According to §§ 363.2(b)(3) and 363.3(b), IDIs with consolidated total assets of $1 billion or more as of the beginning of their fiscal year are required to include an assessment by management of, and a report of the independent public accountant on, the effectiveness of internal control structures and procedures in their part 363 annual report. As of December 31, 2019, 796 IDIs were above the consolidated total asset threshold of $1 billion or more.[23] As of June 30, 2020, this number had increased to 903 IDIs.[24] Therefore, assuming that the asset level as of June 30, 2020 would be representative of the “beginning of the fiscal year” period criteria for determining the requirements of §§ 363.2(b) and 363.3(b), absent the IFR, 107 institutions would be likely to avoid costs associated with complying with this aspect of the rule.

According to § 363.5(b), IDIs with total assets of more than $3 billion as of the beginning of their fiscal year are required to have audit committee members with banking or related financial management expertise, who have access to their own outside counsel, and are not large customers of the institution. As of December 31, 2019, 315 IDIs were above the § 363.5(b) consolidated total asset threshold of more than $3 billion.[25] As of June 30, 2020, this number had increased to 342 IDIs.[26] Therefore, assuming that the asset level as of June 30, 2020, would be representative of the “beginning of the fiscal year” period criteria for determining the audit committee member requirements of § 363.5(b), absent the IFR, 27 institutions would be likely to avoid costs associated with complying with this aspect of the rule.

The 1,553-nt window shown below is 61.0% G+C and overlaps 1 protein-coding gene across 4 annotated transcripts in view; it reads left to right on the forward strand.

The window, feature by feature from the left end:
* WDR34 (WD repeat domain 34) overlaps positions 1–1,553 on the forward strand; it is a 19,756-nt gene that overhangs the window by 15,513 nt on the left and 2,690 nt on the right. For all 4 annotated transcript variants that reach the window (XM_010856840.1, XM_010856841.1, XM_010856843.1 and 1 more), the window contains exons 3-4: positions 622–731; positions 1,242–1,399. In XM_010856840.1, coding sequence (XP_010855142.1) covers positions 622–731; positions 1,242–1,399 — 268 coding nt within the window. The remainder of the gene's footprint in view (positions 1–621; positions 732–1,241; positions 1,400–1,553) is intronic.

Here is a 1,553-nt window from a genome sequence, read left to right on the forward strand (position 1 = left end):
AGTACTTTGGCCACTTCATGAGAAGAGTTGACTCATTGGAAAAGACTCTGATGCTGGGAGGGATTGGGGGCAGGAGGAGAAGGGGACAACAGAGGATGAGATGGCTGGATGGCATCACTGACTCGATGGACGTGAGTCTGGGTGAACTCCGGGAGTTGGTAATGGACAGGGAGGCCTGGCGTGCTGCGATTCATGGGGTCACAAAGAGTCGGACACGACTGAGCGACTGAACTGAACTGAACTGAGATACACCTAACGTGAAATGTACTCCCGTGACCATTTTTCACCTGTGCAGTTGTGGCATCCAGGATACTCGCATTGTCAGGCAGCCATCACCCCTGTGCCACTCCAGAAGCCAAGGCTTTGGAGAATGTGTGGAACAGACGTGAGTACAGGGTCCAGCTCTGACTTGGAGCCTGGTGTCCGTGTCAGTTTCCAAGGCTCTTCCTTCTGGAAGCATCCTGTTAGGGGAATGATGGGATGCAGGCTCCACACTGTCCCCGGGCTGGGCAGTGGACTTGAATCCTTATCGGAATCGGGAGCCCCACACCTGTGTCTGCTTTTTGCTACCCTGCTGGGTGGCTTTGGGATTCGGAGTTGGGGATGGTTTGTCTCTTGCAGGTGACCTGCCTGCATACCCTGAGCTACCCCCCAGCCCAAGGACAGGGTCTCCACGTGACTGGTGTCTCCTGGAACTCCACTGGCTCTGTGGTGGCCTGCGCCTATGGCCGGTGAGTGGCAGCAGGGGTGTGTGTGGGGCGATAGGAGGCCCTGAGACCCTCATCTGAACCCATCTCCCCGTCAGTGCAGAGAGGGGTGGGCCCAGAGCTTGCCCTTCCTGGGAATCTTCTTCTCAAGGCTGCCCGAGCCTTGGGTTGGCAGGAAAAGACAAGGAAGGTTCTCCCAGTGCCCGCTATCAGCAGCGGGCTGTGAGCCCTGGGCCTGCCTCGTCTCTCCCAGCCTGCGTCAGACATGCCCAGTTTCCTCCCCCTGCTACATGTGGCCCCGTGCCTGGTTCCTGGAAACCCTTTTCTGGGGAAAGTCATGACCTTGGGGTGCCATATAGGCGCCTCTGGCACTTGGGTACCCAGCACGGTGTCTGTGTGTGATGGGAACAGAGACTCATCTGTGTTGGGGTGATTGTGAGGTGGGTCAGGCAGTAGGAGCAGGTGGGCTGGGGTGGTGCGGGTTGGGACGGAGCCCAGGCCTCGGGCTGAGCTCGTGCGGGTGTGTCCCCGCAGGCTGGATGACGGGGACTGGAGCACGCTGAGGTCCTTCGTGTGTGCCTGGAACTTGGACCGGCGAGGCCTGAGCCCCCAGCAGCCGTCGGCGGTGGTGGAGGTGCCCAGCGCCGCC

Summary

The IFR would not affect compliance obligations for IDIs that are bound by part 363 as of December 31, 2019. The number of entities that will avoid costs because of the IFR is likely to differ from the numbers suggested by this analysis because consolidated total asset levels are likely to continue to change throughout the remainder of calendar year 2020 and because compliance costs are likely to depend in part on IDIs' eligibility for part 363 compliance at the holding company level.[27] It is difficult to estimate regulatory compliance cost savings as a result of the IFR because such costs depend on the individual characteristics of institutions, the extent of their current audit and reporting activities, and the extent to which they avail themselves of this temporary reduction in compliance requirements, among other things.